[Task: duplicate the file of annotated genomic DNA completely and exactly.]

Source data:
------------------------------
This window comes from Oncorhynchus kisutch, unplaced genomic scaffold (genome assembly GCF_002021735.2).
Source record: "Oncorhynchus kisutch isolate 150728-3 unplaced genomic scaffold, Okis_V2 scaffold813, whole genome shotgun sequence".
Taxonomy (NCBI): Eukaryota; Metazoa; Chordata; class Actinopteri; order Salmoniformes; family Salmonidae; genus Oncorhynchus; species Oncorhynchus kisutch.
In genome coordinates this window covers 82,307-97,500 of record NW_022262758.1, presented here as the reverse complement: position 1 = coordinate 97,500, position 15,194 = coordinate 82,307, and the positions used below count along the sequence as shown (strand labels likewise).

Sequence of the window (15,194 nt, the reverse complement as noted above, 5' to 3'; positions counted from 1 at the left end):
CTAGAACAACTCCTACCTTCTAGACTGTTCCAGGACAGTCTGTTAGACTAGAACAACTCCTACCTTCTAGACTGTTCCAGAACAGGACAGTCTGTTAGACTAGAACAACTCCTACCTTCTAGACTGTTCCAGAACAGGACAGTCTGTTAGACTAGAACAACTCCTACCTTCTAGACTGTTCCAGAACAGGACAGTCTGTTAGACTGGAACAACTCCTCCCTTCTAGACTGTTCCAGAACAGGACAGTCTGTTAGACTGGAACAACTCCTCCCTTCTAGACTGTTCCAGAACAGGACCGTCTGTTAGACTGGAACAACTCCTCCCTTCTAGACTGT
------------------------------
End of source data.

This window comes from Oncorhynchus kisutch, unplaced genomic scaffold (genome assembly GCF_002021735.2).
Source record: "Oncorhynchus kisutch isolate 150728-3 unplaced genomic scaffold, Okis_V2 scaffold813, whole genome shotgun sequence".
Taxonomy (NCBI): Eukaryota; Metazoa; Chordata; class Actinopteri; order Salmoniformes; family Salmonidae; genus Oncorhynchus; species Oncorhynchus kisutch.
In genome coordinates this window covers 82,307-97,500 of record NW_022262758.1, presented here as the reverse complement: position 1 = coordinate 97,500, position 15,194 = coordinate 82,307, and the positions used below count along the sequence as shown (strand labels likewise).

Sequence of the window (15,194 nt, the reverse complement as noted above, 5' to 3'; positions counted from 1 at the left end):
CTAGAACAACTCCTACCTTCTAGACTGTTCCAGGACAGTCTGTTAGACTAGAACAACTCCTACCTTCTAGACTGTTCCAGAACAGGACAGTCTGTTAGACTAGAACAACTCCTACCTTCTAGACTGTTCCAGAACAGGACAGTCTGTTAGACTAGAACAACTCCTACCTTCTAGACTGTTCCAGAACAGGACAGTCTGTTAGACTGGAACAACTCCTCCCTTCTAGACTGTTCCAGAACAGGACAGTCTGTTAGACTGGAACAACTCCTCCCTTCTAGACTGTTCCAGAACAGGACCGTCTGTTAGACTGGAACAACTCCTCCCTTCTAGACTGT